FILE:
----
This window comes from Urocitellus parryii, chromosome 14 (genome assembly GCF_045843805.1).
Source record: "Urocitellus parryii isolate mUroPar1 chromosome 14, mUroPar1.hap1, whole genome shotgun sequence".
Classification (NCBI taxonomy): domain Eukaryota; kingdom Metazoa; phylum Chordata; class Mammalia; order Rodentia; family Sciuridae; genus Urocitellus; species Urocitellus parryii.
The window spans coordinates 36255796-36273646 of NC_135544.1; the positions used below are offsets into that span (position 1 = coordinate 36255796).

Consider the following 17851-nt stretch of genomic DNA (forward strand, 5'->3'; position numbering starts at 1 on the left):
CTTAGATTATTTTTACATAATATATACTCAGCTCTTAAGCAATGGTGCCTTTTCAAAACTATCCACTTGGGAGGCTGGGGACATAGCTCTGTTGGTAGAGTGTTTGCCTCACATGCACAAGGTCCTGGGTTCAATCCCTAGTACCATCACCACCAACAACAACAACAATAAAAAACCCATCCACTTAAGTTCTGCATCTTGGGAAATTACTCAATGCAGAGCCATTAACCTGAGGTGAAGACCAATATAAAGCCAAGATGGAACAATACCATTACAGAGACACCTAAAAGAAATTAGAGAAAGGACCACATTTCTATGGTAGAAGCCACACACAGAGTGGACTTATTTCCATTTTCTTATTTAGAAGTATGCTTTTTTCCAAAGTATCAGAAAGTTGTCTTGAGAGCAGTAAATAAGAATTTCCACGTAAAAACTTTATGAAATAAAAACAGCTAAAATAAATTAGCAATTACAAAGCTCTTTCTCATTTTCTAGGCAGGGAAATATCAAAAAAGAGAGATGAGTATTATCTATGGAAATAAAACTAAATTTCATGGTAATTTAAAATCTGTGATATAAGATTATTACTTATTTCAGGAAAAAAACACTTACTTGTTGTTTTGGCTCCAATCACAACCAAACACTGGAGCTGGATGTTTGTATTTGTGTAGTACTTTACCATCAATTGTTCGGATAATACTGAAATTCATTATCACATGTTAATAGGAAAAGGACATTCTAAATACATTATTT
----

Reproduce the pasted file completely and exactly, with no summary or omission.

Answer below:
This window comes from Urocitellus parryii, chromosome 14 (genome assembly GCF_045843805.1).
Source record: "Urocitellus parryii isolate mUroPar1 chromosome 14, mUroPar1.hap1, whole genome shotgun sequence".
Classification (NCBI taxonomy): domain Eukaryota; kingdom Metazoa; phylum Chordata; class Mammalia; order Rodentia; family Sciuridae; genus Urocitellus; species Urocitellus parryii.
The window spans coordinates 36255796-36273646 of NC_135544.1; the positions used below are offsets into that span (position 1 = coordinate 36255796).

Consider the following 17851-nt stretch of genomic DNA (forward strand, 5'->3'; position numbering starts at 1 on the left):
CTTAGATTATTTTTACATAATATATACTCAGCTCTTAAGCAATGGTGCCTTTTCAAAACTATCCACTTGGGAGGCTGGGGACATAGCTCTGTTGGTAGAGTGTTTGCCTCACATGCACAAGGTCCTGGGTTCAATCCCTAGTACCATCACCACCAACAACAACAACAATAAAAAACCCATCCACTTAAGTTCTGCATCTTGGGAAATTACTCAATGCAGAGCCATTAACCTGAGGTGAAGACCAATATAAAGCCAAGATGGAACAATACCATTACAGAGACACCTAAAAGAAATTAGAGAAAGGACCACATTTCTATGGTAGAAGCCACACACAGAGTGGACTTATTTCCATTTTCTTATTTAGAAGTATGCTTTTTTCCAAAGTATCAGAAAGTTGTCTTGAGAGCAGTAAATAAGAATTTCCACGTAAAAACTTTATGAAATAAAAACAGCTAAAATAAATTAGCAATTACAAAGCTCTTTCTCATTTTCTAGGCAGGGAAATATCAAAAAAGAGAGATGAGTATTATCTATGGAAATAAAACTAAATTTCATGGTAATTTAAAATCTGTGATATAAGATTATTACTTATTTCAGGAAAAAAACACTTACTTGTTGTTTTGGCTCCAATCACAACCAAACACTGGAGCTGGATGTTTGTATTTGTGTAGTACTTTACCATCAATTGTTCGGATAATACTGAAATTCATTATCACATGTTAATAGGAAAAGGACATTCTAAATACATTATTT